In Review: Floating Points – Elaenia

Under his Floating Points moniker, Sam Shepherd has over the past six years borne out a reputation as one of the most singular and innovative figures in British dance music. His catalogue of releases chalked up during the period – see: “King Bromeliad”, “Vacuum Boogie”, “Nuits Sonores”, “Wires”, “APR3” etc. – has often pulled apart and re-purposed a number of genres for his own freeform designs, and has displayed Shepherd’s obsessive passion for a broad array of styles and records.

For this album, then, a good many fans were expecting something that looked like: ‘Floating Points does an hour of experimental club bangers and houses them in an LP’. Those people will be disappointed with Elaenia. But they shouldn’t be – what the Manchester-born, now London-based Shepherd has put out here is something far more interesting and nuanced than any of the speculative colours various critics and fans had predicted he’d (finally) nail to the mast.

The short and initially fidgety “Nespole”, which gets proceedings going – and which was leaked ahead of the full LP release, as was follow-on “Silhouettes (I, II & III)” – quickly settles into a delicate, ordered medley of beat-less samples that fold in on each other beautifully and carry the listener into the more heady flow of the wider record. Its successor (the “Silhouettes” trio), on the other hand, has more in common with Shepherd’s previous body of releases. This sonic triptych is a sweeping, ten-minute-long set piece, full of recycled jazz-funk motifs, occasional dissonance and a brooding bass line that all drive toward what, in moments, feels like a constantly deferred crescendo. It’s an offering that uncovers both Shepherd’s formal chorister and jazz backgrounds – with the choice inclusion of choral harmonies to accompany his string arrangement – as well as a brilliantly deployed jazz drummer to counterpoint his programmed beats and drive the song forward with a more human, irregular sense of urgency.

Shepherd’s title track gracefully stumbles and glides its way through a quiet transition phase in the album, before the more purposeful “Argenté” pushes Elaenia from its quite controlled first half on into the measured releases of chaos in the second. Cascading synth lines (carried over from earlier songs) and a pattering drum machine on “Thin Air” give way to the rolling grooves of “For Marmish”, whose slow-burning glow feels more like the Floating Points releases his followers have gotten used to over the past couple of years.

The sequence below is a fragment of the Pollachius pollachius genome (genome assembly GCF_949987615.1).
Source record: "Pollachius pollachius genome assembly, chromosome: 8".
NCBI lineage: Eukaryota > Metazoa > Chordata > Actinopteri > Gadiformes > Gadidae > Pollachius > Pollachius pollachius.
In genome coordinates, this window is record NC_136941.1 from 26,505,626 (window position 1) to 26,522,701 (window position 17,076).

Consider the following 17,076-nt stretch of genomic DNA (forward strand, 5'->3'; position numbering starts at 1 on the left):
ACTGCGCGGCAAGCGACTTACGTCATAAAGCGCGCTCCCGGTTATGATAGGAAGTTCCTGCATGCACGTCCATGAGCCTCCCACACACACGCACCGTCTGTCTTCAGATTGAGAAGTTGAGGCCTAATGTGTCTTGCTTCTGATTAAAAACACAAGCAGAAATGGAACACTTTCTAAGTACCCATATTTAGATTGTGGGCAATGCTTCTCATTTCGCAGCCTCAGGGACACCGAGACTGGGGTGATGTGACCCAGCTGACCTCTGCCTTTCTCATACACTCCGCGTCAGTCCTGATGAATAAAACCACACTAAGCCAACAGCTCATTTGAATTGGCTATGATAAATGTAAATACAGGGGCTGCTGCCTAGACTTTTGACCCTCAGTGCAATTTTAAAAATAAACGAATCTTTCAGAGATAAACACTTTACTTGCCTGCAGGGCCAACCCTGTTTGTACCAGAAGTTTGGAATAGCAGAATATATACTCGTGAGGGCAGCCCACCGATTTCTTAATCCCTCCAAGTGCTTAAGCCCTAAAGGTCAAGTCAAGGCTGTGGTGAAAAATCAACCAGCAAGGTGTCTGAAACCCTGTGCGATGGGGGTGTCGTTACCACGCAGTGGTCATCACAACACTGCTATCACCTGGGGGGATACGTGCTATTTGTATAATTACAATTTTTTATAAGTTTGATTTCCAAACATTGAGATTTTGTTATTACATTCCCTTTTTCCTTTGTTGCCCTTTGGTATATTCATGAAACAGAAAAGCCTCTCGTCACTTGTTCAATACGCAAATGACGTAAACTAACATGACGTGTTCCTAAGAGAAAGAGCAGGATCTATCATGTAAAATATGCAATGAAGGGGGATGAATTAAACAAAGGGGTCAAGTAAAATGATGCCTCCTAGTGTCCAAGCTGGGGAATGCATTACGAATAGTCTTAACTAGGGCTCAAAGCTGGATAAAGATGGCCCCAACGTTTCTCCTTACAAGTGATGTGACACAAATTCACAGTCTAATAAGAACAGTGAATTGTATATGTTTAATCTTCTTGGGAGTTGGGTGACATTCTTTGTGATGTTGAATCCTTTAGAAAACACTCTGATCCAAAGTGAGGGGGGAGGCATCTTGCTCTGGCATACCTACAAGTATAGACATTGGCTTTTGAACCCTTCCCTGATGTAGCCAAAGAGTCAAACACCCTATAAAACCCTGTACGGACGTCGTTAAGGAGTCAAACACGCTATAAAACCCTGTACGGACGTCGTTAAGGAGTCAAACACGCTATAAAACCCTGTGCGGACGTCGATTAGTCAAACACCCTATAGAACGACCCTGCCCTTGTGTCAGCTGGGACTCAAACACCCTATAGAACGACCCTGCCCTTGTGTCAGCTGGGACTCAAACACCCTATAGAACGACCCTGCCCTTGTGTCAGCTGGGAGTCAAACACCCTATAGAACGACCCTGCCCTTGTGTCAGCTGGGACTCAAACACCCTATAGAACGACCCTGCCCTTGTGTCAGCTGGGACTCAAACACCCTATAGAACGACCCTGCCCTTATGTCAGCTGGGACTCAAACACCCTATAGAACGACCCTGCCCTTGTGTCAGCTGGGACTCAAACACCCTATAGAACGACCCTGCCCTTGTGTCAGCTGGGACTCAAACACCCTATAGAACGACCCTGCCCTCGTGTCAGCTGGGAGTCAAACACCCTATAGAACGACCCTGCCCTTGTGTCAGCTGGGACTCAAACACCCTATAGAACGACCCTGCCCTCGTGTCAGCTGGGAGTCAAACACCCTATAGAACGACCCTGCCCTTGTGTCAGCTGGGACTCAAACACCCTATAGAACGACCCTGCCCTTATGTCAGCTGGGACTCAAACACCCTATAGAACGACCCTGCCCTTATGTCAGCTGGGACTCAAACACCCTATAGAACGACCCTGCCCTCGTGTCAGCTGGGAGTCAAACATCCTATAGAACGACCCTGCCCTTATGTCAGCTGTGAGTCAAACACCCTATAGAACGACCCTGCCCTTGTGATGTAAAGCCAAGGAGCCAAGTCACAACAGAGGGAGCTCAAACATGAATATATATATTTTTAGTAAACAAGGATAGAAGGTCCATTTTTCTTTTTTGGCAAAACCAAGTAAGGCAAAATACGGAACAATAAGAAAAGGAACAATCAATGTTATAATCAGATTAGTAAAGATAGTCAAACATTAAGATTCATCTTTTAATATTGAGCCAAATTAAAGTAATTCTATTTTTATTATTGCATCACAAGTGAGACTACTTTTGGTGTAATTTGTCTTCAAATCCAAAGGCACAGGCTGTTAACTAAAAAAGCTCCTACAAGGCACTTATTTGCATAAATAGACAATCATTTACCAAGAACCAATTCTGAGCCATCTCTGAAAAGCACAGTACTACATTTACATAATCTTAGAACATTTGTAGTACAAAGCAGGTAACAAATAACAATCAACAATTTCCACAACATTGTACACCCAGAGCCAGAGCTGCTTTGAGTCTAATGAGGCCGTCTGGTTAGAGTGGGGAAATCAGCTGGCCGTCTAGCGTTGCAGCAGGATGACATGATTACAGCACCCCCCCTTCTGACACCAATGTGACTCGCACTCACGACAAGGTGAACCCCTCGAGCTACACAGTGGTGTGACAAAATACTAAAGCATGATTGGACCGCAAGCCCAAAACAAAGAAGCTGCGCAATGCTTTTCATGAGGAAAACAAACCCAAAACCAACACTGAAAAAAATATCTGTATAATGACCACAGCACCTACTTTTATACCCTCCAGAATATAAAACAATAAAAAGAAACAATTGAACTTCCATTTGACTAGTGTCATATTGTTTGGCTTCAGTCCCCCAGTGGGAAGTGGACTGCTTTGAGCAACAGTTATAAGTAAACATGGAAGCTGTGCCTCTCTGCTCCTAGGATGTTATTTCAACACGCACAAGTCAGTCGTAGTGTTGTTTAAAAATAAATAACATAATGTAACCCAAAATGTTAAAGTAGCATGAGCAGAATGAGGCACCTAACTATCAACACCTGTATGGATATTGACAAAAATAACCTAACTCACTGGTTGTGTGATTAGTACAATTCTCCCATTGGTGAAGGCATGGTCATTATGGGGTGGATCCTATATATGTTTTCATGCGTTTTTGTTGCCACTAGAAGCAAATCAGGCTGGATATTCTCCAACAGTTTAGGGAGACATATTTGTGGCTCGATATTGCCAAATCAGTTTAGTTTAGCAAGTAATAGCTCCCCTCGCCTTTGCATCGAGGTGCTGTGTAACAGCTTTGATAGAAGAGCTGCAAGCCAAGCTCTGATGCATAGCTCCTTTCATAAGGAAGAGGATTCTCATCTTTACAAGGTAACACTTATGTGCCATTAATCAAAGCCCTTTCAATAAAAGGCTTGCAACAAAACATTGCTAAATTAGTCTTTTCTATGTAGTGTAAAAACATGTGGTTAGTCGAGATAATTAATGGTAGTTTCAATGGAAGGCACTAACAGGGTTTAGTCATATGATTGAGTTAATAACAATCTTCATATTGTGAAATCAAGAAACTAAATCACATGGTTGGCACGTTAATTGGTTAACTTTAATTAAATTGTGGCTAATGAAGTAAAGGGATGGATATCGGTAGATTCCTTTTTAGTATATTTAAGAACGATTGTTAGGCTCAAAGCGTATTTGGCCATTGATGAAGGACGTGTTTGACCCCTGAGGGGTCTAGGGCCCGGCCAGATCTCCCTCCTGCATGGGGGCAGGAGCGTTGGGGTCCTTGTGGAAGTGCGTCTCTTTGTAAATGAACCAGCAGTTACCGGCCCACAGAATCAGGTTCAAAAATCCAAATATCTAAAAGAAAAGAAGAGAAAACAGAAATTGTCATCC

Along with “Peroration Six”, it’s the place where a lot of the album’s eddying flavours come together to make up its grand finish – layers upon layers of percussion, some beautifully rich polyphonic textures and post-rock-esque guitars (check out his RBMA lecture and Shepherd’s declared obsession with Talk Talk’s Laughing Stock for more on that). There are a couple of moments where you can hear the mutual influence of Four Tet (the drones on the first minute or two of Elaenia and this summer’s Evening Side, for instance), an electronic musician with whom Shepherd has spent a good deal of time over the last few years, and whose own eclectic, at times ‘cerebral’ tastes (the two are considered to be at the more intellectual end of dance music) have clear crossover points with those of the doctorate-holding Mancunian composer.

On Elaenia, Sam Shepherd continues to remain elusively hidden behind a captivating stylistic veil as Floating Points, and he successfully marries his formative musical upbringing with the electronic world that has propelled his career forward. It’s certainly not a dance music record he’s given us here. But its transcendent beauty and restless, improvisational energy deserve to hook in both his club-going fans and a previously unfamiliar, non-devotee audience alike.

By Tommy Greene

For more from Tommy, you can follow him on Twitter

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